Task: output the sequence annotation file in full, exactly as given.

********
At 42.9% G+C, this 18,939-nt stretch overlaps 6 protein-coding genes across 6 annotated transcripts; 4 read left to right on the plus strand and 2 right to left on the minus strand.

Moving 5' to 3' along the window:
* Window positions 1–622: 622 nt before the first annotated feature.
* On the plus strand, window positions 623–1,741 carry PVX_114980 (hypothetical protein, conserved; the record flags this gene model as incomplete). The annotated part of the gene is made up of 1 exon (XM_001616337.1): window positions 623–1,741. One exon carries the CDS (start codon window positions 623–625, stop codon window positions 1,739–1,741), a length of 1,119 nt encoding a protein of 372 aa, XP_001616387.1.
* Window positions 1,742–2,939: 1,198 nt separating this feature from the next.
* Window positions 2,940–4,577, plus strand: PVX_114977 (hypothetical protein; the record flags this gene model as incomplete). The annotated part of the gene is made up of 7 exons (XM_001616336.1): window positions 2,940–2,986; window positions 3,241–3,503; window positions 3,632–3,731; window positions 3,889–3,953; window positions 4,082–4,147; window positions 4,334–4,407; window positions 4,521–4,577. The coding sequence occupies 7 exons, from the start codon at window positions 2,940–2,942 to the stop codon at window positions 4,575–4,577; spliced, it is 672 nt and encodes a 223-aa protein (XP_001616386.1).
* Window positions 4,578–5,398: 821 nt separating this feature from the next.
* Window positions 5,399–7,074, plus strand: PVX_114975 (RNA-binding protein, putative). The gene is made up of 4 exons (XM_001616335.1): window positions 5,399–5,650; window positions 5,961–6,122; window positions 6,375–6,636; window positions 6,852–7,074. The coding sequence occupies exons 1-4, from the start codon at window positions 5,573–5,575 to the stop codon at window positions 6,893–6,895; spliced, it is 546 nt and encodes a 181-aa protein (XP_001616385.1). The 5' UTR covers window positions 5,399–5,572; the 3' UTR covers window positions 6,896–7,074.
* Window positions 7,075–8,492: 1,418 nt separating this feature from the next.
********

At 42.9% G+C, this 18,939-nt stretch overlaps 6 protein-coding genes across 6 annotated transcripts; 4 read left to right on the plus strand and 2 right to left on the minus strand.

Moving 5' to 3' along the window:
* Window positions 1–622: 622 nt before the first annotated feature.
* On the plus strand, window positions 623–1,741 carry PVX_114980 (hypothetical protein, conserved; the record flags this gene model as incomplete). The annotated part of the gene is made up of 1 exon (XM_001616337.1): window positions 623–1,741. One exon carries the CDS (start codon window positions 623–625, stop codon window positions 1,739–1,741), a length of 1,119 nt encoding a protein of 372 aa, XP_001616387.1.
* Window positions 1,742–2,939: 1,198 nt separating this feature from the next.
* Window positions 2,940–4,577, plus strand: PVX_114977 (hypothetical protein; the record flags this gene model as incomplete). The annotated part of the gene is made up of 7 exons (XM_001616336.1): window positions 2,940–2,986; window positions 3,241–3,503; window positions 3,632–3,731; window positions 3,889–3,953; window positions 4,082–4,147; window positions 4,334–4,407; window positions 4,521–4,577. The coding sequence occupies 7 exons, from the start codon at window positions 2,940–2,942 to the stop codon at window positions 4,575–4,577; spliced, it is 672 nt and encodes a 223-aa protein (XP_001616386.1).
* Window positions 4,578–5,398: 821 nt separating this feature from the next.
* Window positions 5,399–7,074, plus strand: PVX_114975 (RNA-binding protein, putative). The gene is made up of 4 exons (XM_001616335.1): window positions 5,399–5,650; window positions 5,961–6,122; window positions 6,375–6,636; window positions 6,852–7,074. The coding sequence occupies exons 1-4, from the start codon at window positions 5,573–5,575 to the stop codon at window positions 6,893–6,895; spliced, it is 546 nt and encodes a 181-aa protein (XP_001616385.1). The 5' UTR covers window positions 5,399–5,572; the 3' UTR covers window positions 6,896–7,074.
* Window positions 7,075–8,492: 1,418 nt separating this feature from the next.